Christians insist that God answers our prayers, but every mature Christian also recognizes that God does so in ways that are for our ultimate good, which may or may not be what we’ve specifically asked for in the moment (e.g., 1 Corinthians 12:8-9). That’s why we always offer our prayers with an implicit “but thy will be done,” confident that our Heavenly Father will know better than we how to best care for our needs. But there’s one prayer that, when prayed with a sincere heart, is guaranteed to be answered with exactly what we’ve prayed for!
Many Christians struggle with a nagging feeling of ‘incompleteness.’ They know intellectually that they have been redeemed by Christ’s sacrifice, yet they continue to struggle with sinful longings and behaviors. Or it may be that they are experiencing a ‘dry spell’ in their spiritual life – a time when they feel distant from God. They may even identify with the young Martin Luther who struggled with his anger at God. In such circumstances, Christians may feel like ‘counterfeits’ because their hearts seem to stubbornly resist their best pious intentions, and it may seem that the Holy Spirit has abandoned them. When the desire to be a faithful follower of Christ seems to be at odds with the reality of who we are, what then can we do? Jesus provides the answer:
“Ask and it will be given to you; seek and you will find; knock and the door will be opened to you. … Which of you fathers, if your son asks for a fish, will give him a snake instead? … [If you] know how to give good gifts to your children, how much more will your Father in heaven give the Holy Spirit to those who ask him!” (Luke 11:9-13)
Read that passage again! Do you see any equivocation or double talk? Any ‘loop holes’ that would exclude your prayer for spiritual help? Is the promise conditioned in any way on your own worthiness? Nope! This is a simple and iron-clad promise that if you sincerely ask, you will receive the Holy Spirit!
OK, perhaps you’re stuck on that word ‘sincerely.’ But think about it – just as a loving parent wouldn’t honor a child’s request for food if it was for purposes of wasting it, we would not expect the God who instructed us “Do not give dogs what is holy” (Matthew 7:6) to give His Holy Spirit to a cynical manipulator. But apart from that obvious caveat, the promise is indeed unconditional: no matter how unworthily we might approach God seeking His Spirit, He will not refuse us! Jesus said: “Blessed are those who hunger and thirst for righteousness, for they shall be satisfied.” (Matthew 5:6) The only ‘qualification’ is to be hungry!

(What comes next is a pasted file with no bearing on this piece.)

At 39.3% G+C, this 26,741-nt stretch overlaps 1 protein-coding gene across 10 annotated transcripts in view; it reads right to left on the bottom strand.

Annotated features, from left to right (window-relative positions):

So what happens when you pray for the Holy Spirit? Well, first of all, God won’t be sending the Spirit into your heart for the first time – it’s simply not possible to want to pray for the Spirit unless the Spirit already lives in you! It is the Spirit Himself who is creating the hunger for more, and so when we pray for the Spirit, we are also praying in the Spirit. We are praying that the work of transformation already begun in us will be brought to completion – that the seed of faith planted in Baptism may flourish and yield fruit.
Secondly, there probably won’t be the kind of spiritual ‘fireworks’ that are described in Acts 2! That Pentecost event, like other dramatic miracles described in the Bible, was an extraordinary exercise of God’s power to advance His Kingdom. More commonly, the Spirit’s mode of operation is the quiet voice that nudges us towards quiet holiness: “love, joy, peace, forbearance, kindness, goodness, faithfulness, gentleness and self-control.” (Galatians 5:22-23) The changes don’t happen overnight but, as the Spirit increases in us, our hunger for and production of those ‘fruits of the Spirit’ steadily grows. That quiet transformation is the Spirit at work!
The most immediate effect of praying for the Spirit is usually a sense of peace. Because the work of the Spirit is done in God’s time and in God’s way, we may not immediately perceive the other changes that are being made in our lives. Sometimes, in fact, it is necessary that we walk through some spiritual ‘desert places’ before He leads us to the flowing spring of joy that is His destination. But, when we pray for the Spirit, we place the journey in His hands, and we walk assured, regardless of how treacherous the mountains and barren the valleys may seem to be, that He is leading us surely to His eternal salvation. How can we be so sure of that? Because that is God’s own will for us! So we can pray confidently: “Thy will be done — in me!”